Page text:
Representative data for 24 of the 47 SEDs constructs are shown in Figure 1. The intensity of the bands gives an indication of the level of expression, e.g. the fusion protein in well C4 in Figure 1A and 1B is expressed well in both strains however the additional lower molecular weight bands suggest that the protein is partially degraded. In many lanes there is a band which corresponds in size to GFP alone. A qualitative assessment of the integrity of the protein can be carried out by looking at the intensity of fusion protein relative to the free GFP; e.g. G4 and H4 are completely broken down to free GFP in C41(DE3) pLysS (Figure 1B) whereas in the Lemo21(DE3) there is some intact protein (Figure 1A). For 14 out of the 38 expressed proteins the intensity of the free GFP band is similar to that of the fusion protein, for 21 the intensity of the free GFP band is greater than that of the fusion protein and a minority of the fusion proteins (3/38 expressed) e.g. F6 and G6 in Figure 1A have relatively little free GFP compared to the fusion protein.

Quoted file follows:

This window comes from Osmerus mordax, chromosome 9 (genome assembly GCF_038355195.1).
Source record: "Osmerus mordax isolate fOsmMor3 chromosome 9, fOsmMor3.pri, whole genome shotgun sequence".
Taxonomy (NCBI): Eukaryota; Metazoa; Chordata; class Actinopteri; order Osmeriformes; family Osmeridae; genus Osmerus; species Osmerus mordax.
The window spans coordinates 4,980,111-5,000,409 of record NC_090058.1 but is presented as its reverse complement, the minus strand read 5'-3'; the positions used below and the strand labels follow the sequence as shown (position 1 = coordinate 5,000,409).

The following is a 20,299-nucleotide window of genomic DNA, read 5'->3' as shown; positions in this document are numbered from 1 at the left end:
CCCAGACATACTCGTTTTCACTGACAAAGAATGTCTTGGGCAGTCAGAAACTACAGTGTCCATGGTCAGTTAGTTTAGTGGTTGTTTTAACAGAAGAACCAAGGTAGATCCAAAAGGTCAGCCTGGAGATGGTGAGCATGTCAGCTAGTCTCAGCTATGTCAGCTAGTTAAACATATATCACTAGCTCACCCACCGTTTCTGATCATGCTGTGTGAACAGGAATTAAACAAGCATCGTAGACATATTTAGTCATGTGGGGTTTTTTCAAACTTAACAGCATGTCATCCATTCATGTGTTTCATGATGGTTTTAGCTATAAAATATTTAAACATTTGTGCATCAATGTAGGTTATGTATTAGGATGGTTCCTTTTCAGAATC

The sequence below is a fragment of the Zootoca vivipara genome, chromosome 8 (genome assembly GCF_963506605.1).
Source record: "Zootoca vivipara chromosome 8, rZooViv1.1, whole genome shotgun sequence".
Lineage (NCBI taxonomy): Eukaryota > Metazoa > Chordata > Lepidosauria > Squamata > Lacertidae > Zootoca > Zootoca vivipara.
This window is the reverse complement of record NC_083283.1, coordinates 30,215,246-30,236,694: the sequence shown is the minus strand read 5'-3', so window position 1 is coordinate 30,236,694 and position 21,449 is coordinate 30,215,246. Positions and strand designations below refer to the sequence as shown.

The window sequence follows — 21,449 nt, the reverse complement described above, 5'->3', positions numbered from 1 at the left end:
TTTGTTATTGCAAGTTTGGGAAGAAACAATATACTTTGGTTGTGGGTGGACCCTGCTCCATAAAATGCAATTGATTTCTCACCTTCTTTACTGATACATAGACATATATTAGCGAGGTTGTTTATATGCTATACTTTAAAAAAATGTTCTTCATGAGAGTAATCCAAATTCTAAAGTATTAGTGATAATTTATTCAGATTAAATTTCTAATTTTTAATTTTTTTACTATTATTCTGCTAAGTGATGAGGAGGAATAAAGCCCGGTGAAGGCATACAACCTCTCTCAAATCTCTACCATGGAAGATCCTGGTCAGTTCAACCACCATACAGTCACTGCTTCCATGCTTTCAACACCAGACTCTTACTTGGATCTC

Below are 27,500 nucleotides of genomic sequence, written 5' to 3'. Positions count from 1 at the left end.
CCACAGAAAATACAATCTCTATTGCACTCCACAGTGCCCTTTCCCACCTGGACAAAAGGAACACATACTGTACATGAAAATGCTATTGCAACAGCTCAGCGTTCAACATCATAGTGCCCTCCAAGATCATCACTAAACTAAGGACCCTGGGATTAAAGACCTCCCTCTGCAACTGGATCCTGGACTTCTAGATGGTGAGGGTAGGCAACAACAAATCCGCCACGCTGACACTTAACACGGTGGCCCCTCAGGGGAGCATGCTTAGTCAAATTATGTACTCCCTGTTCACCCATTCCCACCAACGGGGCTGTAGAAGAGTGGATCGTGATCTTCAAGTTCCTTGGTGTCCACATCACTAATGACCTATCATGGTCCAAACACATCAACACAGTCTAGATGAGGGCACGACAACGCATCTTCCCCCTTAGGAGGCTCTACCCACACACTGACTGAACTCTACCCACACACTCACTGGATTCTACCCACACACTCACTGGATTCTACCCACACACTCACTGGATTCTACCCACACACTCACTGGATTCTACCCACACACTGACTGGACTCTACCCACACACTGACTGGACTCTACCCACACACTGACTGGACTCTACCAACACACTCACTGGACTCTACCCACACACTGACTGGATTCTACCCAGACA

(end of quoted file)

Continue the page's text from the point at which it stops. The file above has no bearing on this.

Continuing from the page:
Two of the constructs that expressed well in the primary screen B5 (high intensity bands for free GFP and fusion proteins) and G6 (little free GFP) were expressed and a total membrane fraction prepared from 500 ml cell culture. Resuspended membranes were divided into aliquots and analyzed by fluorescence-detected size exclusion chromatography (FSEC). The FSEC profiles are presented in Figure 2A and 2B respectively and show that the two SEDs proteins behave differently in the four detergents tested. In one case (Figure 2A: sample B5) the protein only gave a symmetrical peak with little aggregation in DDM which would therefore be the detergent of choice for subsequent purification. By contrast the other fusion protein (Figure 2B: sample G6) gave a similar profile in all detergents tested.